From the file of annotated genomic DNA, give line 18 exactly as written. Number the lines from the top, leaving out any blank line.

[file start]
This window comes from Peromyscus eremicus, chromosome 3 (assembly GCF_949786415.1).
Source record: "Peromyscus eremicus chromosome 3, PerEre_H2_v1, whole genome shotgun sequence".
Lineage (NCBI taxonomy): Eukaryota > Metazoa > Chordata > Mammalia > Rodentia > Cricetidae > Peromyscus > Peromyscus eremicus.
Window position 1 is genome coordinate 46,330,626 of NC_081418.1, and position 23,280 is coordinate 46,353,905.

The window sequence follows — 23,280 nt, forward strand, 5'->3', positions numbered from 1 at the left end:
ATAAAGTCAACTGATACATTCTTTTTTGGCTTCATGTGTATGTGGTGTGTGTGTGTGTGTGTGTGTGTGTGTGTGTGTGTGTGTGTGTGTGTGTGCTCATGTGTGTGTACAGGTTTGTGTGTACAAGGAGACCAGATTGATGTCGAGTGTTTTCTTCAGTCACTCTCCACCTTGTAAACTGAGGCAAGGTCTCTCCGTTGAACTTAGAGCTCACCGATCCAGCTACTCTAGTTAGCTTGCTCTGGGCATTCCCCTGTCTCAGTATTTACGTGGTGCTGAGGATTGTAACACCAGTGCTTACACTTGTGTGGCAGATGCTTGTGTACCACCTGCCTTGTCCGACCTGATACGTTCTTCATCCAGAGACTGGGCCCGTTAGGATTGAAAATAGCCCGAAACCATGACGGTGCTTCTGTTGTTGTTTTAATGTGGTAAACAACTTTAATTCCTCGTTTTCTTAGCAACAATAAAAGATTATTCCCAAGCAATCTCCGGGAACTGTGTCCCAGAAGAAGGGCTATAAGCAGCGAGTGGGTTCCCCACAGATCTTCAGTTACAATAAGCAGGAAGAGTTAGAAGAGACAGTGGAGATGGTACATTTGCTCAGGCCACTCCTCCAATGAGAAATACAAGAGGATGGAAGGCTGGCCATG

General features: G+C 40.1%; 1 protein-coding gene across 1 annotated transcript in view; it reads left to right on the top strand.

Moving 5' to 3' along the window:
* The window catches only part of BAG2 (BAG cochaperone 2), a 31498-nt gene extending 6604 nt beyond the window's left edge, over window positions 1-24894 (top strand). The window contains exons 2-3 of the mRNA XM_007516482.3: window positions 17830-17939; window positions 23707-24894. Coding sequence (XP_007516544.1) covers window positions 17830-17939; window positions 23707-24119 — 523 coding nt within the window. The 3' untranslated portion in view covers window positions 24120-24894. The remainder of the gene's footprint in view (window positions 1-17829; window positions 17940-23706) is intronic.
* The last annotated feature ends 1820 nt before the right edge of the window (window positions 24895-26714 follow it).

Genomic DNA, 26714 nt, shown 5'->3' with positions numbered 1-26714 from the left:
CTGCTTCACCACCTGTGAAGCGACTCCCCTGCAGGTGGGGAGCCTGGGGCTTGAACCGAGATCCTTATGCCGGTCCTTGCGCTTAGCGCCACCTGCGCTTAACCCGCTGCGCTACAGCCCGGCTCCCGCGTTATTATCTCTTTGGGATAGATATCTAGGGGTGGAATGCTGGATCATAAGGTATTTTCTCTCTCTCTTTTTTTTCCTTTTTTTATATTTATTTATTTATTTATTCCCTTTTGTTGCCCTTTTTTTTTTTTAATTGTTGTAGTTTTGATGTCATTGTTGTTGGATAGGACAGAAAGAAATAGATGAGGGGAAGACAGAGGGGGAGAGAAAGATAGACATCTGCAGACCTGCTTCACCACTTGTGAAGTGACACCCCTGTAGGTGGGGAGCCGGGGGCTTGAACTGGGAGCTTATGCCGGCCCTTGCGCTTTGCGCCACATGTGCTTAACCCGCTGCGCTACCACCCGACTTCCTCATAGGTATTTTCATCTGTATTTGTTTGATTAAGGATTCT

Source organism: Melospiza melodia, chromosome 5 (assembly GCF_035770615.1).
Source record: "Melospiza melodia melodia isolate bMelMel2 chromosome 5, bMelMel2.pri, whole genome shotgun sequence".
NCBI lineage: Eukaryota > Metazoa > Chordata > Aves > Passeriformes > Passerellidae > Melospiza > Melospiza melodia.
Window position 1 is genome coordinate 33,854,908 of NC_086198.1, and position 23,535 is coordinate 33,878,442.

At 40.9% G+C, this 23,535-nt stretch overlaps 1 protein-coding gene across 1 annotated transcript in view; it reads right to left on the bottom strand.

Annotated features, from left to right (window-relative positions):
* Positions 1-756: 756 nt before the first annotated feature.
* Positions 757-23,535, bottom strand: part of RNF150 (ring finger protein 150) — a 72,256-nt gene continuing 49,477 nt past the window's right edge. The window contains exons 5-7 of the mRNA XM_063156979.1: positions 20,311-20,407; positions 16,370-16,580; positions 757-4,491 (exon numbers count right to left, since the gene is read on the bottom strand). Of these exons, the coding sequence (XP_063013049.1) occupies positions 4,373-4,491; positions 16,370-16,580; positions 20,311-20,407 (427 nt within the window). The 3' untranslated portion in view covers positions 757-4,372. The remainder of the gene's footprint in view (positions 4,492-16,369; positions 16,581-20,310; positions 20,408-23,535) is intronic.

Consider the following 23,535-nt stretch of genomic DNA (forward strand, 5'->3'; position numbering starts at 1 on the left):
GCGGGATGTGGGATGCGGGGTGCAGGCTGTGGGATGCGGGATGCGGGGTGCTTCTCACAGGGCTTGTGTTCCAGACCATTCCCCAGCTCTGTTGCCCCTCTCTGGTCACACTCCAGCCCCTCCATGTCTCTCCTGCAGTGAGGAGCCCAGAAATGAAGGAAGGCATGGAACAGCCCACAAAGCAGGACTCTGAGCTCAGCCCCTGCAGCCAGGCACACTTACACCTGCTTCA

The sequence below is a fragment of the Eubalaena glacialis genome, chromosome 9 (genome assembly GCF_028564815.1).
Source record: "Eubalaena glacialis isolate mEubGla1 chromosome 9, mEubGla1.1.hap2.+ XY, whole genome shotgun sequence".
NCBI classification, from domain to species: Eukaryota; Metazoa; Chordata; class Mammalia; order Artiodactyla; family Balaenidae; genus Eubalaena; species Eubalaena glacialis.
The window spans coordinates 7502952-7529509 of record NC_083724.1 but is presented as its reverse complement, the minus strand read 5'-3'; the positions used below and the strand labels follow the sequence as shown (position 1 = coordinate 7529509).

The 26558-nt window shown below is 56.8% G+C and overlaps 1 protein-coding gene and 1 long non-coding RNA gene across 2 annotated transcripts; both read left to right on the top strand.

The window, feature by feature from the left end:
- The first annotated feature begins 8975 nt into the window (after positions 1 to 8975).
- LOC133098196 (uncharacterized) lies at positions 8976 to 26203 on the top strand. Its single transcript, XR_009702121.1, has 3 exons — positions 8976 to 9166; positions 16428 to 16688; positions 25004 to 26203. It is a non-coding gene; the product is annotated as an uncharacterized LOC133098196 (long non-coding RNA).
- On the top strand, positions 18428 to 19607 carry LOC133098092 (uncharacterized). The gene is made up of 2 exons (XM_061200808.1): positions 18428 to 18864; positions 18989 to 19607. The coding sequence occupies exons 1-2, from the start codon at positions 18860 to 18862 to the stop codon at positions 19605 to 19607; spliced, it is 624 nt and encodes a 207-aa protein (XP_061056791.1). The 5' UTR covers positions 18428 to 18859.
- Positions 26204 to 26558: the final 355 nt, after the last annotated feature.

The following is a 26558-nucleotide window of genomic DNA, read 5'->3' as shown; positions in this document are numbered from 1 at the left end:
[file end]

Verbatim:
Annotated features, from left to right (window-relative positions):